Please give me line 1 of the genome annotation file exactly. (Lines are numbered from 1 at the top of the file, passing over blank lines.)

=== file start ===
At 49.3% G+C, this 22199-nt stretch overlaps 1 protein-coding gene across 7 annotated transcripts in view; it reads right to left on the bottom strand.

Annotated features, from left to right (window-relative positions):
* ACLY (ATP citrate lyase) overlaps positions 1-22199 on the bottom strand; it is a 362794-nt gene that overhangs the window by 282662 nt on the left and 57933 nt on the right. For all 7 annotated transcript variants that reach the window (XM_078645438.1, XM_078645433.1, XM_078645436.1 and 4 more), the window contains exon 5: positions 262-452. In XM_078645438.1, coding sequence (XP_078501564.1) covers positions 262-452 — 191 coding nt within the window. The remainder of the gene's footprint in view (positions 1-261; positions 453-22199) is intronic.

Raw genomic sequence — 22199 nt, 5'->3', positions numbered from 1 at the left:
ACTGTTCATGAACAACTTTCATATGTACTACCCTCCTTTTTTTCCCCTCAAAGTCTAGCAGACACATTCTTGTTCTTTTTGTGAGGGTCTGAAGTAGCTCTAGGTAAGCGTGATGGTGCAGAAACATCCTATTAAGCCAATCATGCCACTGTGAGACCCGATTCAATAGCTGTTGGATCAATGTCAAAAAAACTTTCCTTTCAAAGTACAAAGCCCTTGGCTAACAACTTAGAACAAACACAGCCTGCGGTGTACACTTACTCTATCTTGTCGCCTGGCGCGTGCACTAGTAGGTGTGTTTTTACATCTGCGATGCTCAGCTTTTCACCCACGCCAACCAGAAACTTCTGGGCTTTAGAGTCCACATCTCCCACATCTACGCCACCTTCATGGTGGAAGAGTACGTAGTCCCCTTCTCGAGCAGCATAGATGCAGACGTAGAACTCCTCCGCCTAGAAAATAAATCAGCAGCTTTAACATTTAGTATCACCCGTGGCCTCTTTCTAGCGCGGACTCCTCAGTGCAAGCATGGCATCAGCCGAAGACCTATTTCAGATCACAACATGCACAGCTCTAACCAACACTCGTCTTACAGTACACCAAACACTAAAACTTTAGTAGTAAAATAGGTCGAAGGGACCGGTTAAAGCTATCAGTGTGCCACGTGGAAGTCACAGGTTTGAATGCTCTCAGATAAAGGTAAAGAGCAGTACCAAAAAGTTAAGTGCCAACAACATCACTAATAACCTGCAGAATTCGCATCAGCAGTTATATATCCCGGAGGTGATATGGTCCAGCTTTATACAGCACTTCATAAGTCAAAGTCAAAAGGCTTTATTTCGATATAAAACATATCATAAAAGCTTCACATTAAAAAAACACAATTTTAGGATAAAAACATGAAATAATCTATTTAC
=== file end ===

At 49.3% G+C, this 22199-nt stretch overlaps 1 protein-coding gene across 7 annotated transcripts in view; it reads right to left on the bottom strand.